And, if you are swishing your oil for periods of 15 minutes while you “go about your business”, then the risk is greater.
In my opinion (just my opinion), how often do you personally accidentally have food or water go down the “wrong” pipe. If it happens to you on a regular basis, then you should probably pass. If it never happens to you, then your risk is reduced.
Just realize that I AM SAYING: use oil pulling at your own risk! I am not a doctor and am not claiming that you will be immune to oil pulling side effects! So, only do it on your own.
Relying on Oil Pulling Delays Finding Real Issues
The folks at Skeptoid wrote an article about how oil pulling might make you feel better even though you might have other issue.
I mean, surely that guy in the image over there still has problems!
The worry here is that if you start to feel better, then you might stop taking doctor prescribed medications, or stop other treatments that you really shouldn’t stop because they might still be needed.
The bottom line here is to have these conversations with your doctor when you are getting the prescription. Ask questions like “if I feel better should I stop taking these?”.
If you don’t know if you should stop or not, give the doctor a call before making a change. You might not be able to talk to the doctor right away, but most doctor offices will take your questions to the doctor during their breaks between patients and get the answers you are looking for.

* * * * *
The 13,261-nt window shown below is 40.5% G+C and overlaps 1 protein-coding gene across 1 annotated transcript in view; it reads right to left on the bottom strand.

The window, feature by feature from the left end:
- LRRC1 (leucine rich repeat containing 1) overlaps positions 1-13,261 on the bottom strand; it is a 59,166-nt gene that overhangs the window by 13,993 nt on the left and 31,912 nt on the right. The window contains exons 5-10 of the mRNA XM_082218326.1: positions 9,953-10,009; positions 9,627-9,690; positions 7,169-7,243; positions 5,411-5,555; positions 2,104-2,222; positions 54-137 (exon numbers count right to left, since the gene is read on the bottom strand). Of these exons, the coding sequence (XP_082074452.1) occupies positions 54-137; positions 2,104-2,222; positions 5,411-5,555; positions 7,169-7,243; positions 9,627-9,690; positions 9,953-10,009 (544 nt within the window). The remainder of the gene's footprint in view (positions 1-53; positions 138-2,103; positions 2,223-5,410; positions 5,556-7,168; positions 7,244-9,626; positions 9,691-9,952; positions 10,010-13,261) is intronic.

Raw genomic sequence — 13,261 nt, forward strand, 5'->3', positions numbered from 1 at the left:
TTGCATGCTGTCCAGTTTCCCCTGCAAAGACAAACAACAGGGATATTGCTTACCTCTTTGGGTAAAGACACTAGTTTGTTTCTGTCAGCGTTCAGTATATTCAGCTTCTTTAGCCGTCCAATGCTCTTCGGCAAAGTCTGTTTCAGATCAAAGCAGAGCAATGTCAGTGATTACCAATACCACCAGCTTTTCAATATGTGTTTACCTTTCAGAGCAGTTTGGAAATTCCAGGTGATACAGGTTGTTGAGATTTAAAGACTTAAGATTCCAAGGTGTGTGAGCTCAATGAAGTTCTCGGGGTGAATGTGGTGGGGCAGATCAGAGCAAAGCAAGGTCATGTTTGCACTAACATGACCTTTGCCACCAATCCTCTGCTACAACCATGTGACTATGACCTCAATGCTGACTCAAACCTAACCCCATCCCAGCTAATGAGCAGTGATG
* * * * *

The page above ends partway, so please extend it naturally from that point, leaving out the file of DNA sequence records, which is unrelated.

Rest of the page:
So, for me, this shouldn’t be an issue. You are either the type of person that listens to their doctor and follow their instructions, or you aren’t. Just because you are also oil pulling, you shouldn’t be changing your doctor’s advice on your own.
Also, my doctor’s nurse asks me what medications or supplements I’m taking each time I visit (just to make sure it still matches their records). I always mention the prescriptions I’m taking and the vitamins or other supplements I take on a regular basis. My doctor appreciates it and it helps to give them a more well rounded view on possible reason for ailments you might have.
Causes Hangover Symptoms
Is it “possible” that oil pulling can make you sick as a dog?